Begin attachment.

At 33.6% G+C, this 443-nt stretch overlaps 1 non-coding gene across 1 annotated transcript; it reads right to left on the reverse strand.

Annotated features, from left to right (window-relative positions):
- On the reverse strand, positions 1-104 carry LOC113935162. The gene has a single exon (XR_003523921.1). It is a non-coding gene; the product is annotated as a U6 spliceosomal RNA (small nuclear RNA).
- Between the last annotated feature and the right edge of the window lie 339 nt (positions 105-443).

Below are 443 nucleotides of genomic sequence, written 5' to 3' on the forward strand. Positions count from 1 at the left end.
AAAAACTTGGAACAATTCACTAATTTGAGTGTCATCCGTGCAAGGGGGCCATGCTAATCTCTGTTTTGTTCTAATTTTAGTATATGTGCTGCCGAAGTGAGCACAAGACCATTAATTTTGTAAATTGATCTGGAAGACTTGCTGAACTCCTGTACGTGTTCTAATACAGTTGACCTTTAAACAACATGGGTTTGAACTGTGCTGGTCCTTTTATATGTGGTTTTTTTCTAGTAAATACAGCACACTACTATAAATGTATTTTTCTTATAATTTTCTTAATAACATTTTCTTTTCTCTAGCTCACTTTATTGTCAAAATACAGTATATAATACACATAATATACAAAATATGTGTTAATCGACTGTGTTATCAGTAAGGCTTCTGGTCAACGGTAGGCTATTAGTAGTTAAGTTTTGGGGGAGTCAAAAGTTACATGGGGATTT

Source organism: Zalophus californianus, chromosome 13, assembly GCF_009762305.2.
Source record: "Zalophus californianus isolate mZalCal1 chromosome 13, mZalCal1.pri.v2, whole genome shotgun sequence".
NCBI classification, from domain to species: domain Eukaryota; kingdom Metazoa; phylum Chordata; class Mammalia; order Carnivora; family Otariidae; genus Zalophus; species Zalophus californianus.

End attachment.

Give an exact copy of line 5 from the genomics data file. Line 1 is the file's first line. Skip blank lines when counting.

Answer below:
Below are 443 nucleotides of genomic sequence, written 5' to 3' on the forward strand. Positions count from 1 at the left end.